You talking oа something that can be easily implemented on CPU. But on GPU you can't take a pixel, compare with another pixel, write a pixel. Unless you using CUDA or OpenCL. Also, it sounds very simple - "place springs here and there", but on GPU it is almost impossible. GPU is not designed for higly branched code, for recursion, etc. Without additional precomputated textures, it is impossible to detect direction and distance to the sea shore, only height above sea level and its gradient.

Quote Voekoevaka ()
you take the derivative of the bump function (the normal map, or gradient), and you draw lines following the angle where the gradient is minimal, step by step.

Yes, this can be easy done on CPU, but ot on GPU.

Quote Destructor1701 ()
Couldn't an optimised version of this process be run on the heightmap, in memory, prior to creation of the planet terrain mesh?

Only if each terrain texture being downloaded to CPU memory, processed, and then uploaded back to GPU. This will increase generation time a lot.





 
SHWDate: Friday, 07.02.2014, 11:10 | Message # 53
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Probably, it is possible to create hybrid terrain generator. Main height and textures make on GPU, rivers on CPU. Actually, for rivers we don't need to know the whole terrain, we just need height on river's path. So, it is possible to regenerate it on CPU with any suitable resolution without looking up into GPU generated height map. I think, it is possible to reuse existing terrain generation code to use it directly for C++. And, finally, we can use generated vector river to update textures on GPU. Or even to render them as separate layer. Yes, it is more complicated, but, I think, possible. Also, it solves problem with terrain lods, but does not solve problem with rivers lods.




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Destructor1701Date: Friday, 07.02.2014, 20:09 | Message # 54
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Ah, I wasn't aware of the peculiarities of coding for GPUs. The games course I was on was ~10 years ago now (HOLY SNOT!), and since the course was new, its structure and syllabus were still being designed around us, with lecturers not at all familiar with games or gaming hardware... it was frustrating, as you might imagine... so if they ever dealt with GPU coding, it must have been at a point after I dropped out.

Interesting to learn that there is such a vast difference. Is there a simple way to explain it? I don't want to waste your time.

EDIT: Actually,

Quote
Without additional precomputated textures, it is impossible to detect direction and distance to the sea shore, only height above sea level and its gradient.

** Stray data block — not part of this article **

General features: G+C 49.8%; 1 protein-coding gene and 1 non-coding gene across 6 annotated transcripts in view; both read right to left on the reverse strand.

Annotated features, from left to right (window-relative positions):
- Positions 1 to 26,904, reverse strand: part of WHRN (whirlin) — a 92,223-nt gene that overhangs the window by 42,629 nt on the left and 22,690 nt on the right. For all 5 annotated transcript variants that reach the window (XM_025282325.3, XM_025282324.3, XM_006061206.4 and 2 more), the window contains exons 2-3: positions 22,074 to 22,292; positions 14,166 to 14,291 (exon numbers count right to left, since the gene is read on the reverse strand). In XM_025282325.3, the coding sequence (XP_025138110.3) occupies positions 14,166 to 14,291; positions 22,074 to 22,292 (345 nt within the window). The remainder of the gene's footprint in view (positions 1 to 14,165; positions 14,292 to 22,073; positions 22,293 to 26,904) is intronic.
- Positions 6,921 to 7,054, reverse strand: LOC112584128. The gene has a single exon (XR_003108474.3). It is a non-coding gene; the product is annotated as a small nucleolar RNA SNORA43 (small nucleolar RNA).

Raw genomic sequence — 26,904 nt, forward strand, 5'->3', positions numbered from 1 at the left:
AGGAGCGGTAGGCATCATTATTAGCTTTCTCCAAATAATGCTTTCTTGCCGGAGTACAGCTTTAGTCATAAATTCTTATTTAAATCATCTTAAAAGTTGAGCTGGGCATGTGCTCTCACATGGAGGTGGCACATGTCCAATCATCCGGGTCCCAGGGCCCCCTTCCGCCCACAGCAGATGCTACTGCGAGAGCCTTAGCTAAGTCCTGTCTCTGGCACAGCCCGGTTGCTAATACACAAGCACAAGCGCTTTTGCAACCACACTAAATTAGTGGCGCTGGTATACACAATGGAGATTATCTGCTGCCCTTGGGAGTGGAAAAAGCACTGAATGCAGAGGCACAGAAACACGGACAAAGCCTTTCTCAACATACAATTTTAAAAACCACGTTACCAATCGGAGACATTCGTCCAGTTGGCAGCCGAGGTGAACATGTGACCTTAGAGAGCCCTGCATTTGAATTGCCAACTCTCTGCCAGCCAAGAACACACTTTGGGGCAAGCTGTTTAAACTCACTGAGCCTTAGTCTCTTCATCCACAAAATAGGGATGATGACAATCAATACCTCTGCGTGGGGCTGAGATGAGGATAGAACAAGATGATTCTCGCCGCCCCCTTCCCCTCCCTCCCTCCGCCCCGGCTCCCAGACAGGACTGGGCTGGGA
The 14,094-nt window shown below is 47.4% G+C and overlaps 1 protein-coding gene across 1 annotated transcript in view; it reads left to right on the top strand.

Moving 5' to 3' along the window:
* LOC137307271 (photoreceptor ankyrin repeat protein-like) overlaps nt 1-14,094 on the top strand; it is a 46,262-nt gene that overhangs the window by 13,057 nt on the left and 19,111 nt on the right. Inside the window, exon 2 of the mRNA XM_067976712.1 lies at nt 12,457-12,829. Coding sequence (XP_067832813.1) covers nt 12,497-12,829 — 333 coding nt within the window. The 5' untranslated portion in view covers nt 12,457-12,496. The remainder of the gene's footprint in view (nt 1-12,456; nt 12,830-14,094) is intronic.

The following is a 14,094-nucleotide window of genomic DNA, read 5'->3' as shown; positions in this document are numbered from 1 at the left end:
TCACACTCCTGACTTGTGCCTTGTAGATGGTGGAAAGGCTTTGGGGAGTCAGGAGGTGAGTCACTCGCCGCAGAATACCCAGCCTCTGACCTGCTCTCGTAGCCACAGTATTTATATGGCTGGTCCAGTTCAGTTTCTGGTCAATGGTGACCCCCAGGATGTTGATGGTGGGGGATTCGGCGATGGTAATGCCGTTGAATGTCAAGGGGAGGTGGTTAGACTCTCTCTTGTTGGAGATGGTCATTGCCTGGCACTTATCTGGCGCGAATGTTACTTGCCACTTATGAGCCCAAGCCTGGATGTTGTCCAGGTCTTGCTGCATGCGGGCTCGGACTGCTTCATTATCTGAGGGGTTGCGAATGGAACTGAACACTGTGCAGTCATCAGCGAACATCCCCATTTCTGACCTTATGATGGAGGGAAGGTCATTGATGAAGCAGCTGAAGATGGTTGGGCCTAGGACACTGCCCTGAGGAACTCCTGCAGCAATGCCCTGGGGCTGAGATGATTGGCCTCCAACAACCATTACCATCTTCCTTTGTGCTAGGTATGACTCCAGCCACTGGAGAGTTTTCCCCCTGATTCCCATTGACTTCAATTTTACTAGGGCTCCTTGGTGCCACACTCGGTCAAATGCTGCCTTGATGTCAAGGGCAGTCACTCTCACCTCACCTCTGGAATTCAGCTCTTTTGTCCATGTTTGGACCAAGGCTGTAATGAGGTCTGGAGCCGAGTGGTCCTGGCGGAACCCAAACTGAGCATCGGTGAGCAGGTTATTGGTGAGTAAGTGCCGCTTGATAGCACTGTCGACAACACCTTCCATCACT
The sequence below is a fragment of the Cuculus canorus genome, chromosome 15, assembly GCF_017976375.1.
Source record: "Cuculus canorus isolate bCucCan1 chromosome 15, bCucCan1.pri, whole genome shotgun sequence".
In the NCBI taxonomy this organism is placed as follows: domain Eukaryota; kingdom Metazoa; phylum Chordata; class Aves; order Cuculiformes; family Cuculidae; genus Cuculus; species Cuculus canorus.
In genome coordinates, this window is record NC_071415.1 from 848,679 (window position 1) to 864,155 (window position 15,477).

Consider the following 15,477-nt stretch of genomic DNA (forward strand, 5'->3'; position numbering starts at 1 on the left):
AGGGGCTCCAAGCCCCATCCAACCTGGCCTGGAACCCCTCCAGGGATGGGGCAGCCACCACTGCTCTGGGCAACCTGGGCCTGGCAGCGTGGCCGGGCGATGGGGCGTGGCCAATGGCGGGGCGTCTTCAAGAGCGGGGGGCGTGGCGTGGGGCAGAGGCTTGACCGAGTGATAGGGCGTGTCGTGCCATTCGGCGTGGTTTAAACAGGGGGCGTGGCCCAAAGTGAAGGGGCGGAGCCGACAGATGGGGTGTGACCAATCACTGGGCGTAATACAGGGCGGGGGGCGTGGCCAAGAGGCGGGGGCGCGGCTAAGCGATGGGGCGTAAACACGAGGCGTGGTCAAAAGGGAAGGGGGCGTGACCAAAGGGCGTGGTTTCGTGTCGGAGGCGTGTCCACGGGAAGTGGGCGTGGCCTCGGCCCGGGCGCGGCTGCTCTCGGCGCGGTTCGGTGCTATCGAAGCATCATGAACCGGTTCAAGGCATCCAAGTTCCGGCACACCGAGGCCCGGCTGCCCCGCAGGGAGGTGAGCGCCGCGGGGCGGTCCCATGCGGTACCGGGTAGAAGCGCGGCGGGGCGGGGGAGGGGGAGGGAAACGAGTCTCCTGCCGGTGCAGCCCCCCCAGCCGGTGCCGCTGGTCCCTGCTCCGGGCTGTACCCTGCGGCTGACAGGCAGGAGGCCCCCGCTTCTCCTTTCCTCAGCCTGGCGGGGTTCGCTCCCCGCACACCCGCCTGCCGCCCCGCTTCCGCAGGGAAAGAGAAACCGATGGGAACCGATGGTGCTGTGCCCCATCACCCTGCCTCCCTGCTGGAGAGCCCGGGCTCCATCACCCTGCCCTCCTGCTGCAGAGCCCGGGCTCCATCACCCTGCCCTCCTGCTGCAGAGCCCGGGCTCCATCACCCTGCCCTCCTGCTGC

Isn't gradient all I was trying to find out with my pixel-checking? And height above sea-level is useful for the precipitation top-up thing... still, I get what you're saying - a GPU iterates through its code differently, making post-processing like this difficult. I still don't understand the difference, but I get what you're saying.

Thanks for reading it, though!







Edited by Destructor1701 - Saturday, 08.02.2014, 03:18
 
SHWDate: Monday, 10.02.2014, 07:46 | Message # 55
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In short, CPU can run huge and complex code with circles, branches and so on, but in few threads, because modern CPUs have several cores.
GPU can run short and simple code usually without branches ('if'-s and switches) and fixed circles (no 'while'-s only 'for'-s), but in hundreds or even thousands threads, because modern GPUs have very many cores.

So, you cannot run long while loop to simulate one spring on GPU. But you can run hundreds springs for about several hundreds steps in one go, and then run them again and again by running full algorithm from previous step. So, it is possible to adopt your algorithm to high-parallel GPU, but it is quite complicated task.





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SpaceEngineerDate: Monday, 10.02.2014, 14:59 | Message # 56
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JCandeiasDate: Monday, 10.02.2014, 15:19 | Message # 57
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LOL!




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Destructor1701Date: Tuesday, 11.02.2014, 16:58 | Message # 58
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I'm not seeing anything in Space Engineer's post - just emptiness. Did I miss the funny?




 
HarbingerDawnDate: Tuesday, 11.02.2014, 17:03 | Message # 59
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Quote Destructor1701 ()
Did I miss the funny?

Yes, there is a video

http://www.youtube.com/watch?feature=player_embedded&v=-P28LKWTzrI





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Destructor1701Date: Thursday, 13.02.2014, 21:11 | Message # 60
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Ah, thanks. No idea why it's not showing up here for me.

That's an excellent illustration of the difference in approach, Space Engineer, thanks!

It only increases my admiration for your skills.